Wallace dominates early, but falls short
May 31, 2013, Kenny Bruce, NASCAR.com
Driver still upbeat with 10th-place finish during historic day
DOVER, Del. -- Darrell Wallace Jr. started on the pole and led the first 119 laps of Friday’s Lucas Oil 200 at Dover International Speedway.
But the end of the race found the 19-year-old hanging on to his No. 54 Kyle Busch Motorsports Toyota, the handling gone awry and a top-10 finish suddenly in jeopardy.
Seventh and stuck on the inside line for a Lap-197 restart, Wallace fell three spots in the final four laps to finish 10th.
“That was tough,” Wallace said of his position on the restart. “I had been going to the top every time; we got all bunched up, (I) checked up and there they went around the outside.”
The youngest pole winner in the history of the NASCAR Camping World Truck Series, Wallace gave up the lead when he pitted under green on Lap 119. By the time the remainder of the field had stopped, he trailed only eventual race winner, and team owner, Kyle Busch.
But the truck never handled as well as it had in the beginning, slowly grew a bit worse, but Wallace said he knew the team was "about one more adjustment" away from correcting the problem.
“When we put on new tires during that (green-flag) pit stop, with all the rubber (on the track), the truck just got freer,” he said. “My crew chief (Jerry Baxter) said the tires were ‘just picking up rubber, it’ll come into you.’ But I ran four more laps and it was still doing it.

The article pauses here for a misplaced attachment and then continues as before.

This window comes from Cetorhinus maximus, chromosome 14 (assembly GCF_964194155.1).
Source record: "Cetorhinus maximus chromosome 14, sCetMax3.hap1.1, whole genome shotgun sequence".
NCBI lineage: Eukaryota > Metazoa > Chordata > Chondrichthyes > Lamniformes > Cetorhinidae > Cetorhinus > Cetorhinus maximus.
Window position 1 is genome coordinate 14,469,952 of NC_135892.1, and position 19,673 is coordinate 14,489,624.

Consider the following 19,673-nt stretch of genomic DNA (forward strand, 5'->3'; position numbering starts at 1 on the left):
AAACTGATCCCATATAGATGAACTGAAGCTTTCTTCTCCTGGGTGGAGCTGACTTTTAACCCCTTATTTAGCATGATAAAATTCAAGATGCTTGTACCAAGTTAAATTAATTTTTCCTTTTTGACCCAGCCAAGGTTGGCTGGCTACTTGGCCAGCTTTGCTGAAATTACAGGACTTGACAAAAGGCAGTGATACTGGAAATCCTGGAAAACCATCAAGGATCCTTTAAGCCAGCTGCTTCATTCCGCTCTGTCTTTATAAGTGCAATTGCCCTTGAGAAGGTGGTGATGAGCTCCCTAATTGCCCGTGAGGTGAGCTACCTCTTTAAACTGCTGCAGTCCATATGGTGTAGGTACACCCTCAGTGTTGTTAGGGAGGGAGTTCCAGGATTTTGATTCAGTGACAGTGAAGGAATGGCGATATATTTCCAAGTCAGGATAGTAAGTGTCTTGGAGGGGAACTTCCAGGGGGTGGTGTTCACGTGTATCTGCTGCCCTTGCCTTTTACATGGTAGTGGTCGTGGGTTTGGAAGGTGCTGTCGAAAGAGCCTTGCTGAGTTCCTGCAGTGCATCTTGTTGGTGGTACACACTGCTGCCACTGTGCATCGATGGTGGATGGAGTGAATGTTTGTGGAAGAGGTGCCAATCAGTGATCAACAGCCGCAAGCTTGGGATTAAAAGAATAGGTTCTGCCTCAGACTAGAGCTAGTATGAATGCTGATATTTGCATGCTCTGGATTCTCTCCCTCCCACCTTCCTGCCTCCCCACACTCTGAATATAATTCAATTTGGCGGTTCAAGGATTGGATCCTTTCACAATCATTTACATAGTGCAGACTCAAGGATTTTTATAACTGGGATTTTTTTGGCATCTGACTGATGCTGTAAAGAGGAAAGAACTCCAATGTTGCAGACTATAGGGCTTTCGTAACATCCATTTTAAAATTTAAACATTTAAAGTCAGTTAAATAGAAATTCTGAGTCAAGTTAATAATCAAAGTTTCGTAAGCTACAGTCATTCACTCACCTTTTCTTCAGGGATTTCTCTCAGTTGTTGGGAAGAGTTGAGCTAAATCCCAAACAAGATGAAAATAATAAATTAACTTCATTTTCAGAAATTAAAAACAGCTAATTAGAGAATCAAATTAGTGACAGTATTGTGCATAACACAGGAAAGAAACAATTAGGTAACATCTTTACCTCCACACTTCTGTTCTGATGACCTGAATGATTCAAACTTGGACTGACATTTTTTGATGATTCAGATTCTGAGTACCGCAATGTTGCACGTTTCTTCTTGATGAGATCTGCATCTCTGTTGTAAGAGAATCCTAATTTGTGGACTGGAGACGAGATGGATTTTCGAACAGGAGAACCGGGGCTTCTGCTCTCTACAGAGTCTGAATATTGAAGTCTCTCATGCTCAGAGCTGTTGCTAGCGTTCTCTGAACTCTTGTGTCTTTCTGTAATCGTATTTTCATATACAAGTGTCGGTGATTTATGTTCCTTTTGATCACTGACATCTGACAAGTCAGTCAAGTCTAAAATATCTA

“Just right as it landed (in the turn), it came around on me; I couldn’t do anything. I couldn’t come in high or low. I was just stacking up everyone behind me, trying to keep them behind me.”
Fifth when the caution appeared at Lap 180 for debris, Wallace hit pit road for two tires. He restarted ninth and had moved up to seventh when the final caution appeared just nine laps later.
“Still a top-10,” said Wallace, who moved from 10th to eighth in the standings after six races. “That’s good for our new sponsor, Camping World and Good Sam, so I’m happy. But I’d love to win; I’d love to get me another monster (winner’s trophy).”
It was the third top-10 finish for Wallace, and a turnaround after wrecking while racing for third at Charlotte two weeks earlier.
“I stepped on it (there) and it cost us,” he said. “A 27th-place finish … learned my lesson.”
There was no wreck this time, just a suddenly uncooperative truck.
“Kyle never got by me, so that was cool,” Wallace said. “Until we pitted.
“That just shows more and more about this team. They worked their tail off to get us here. We led 120 laps or something like that. That’s impressive and it goes all to those guys (on the team).”
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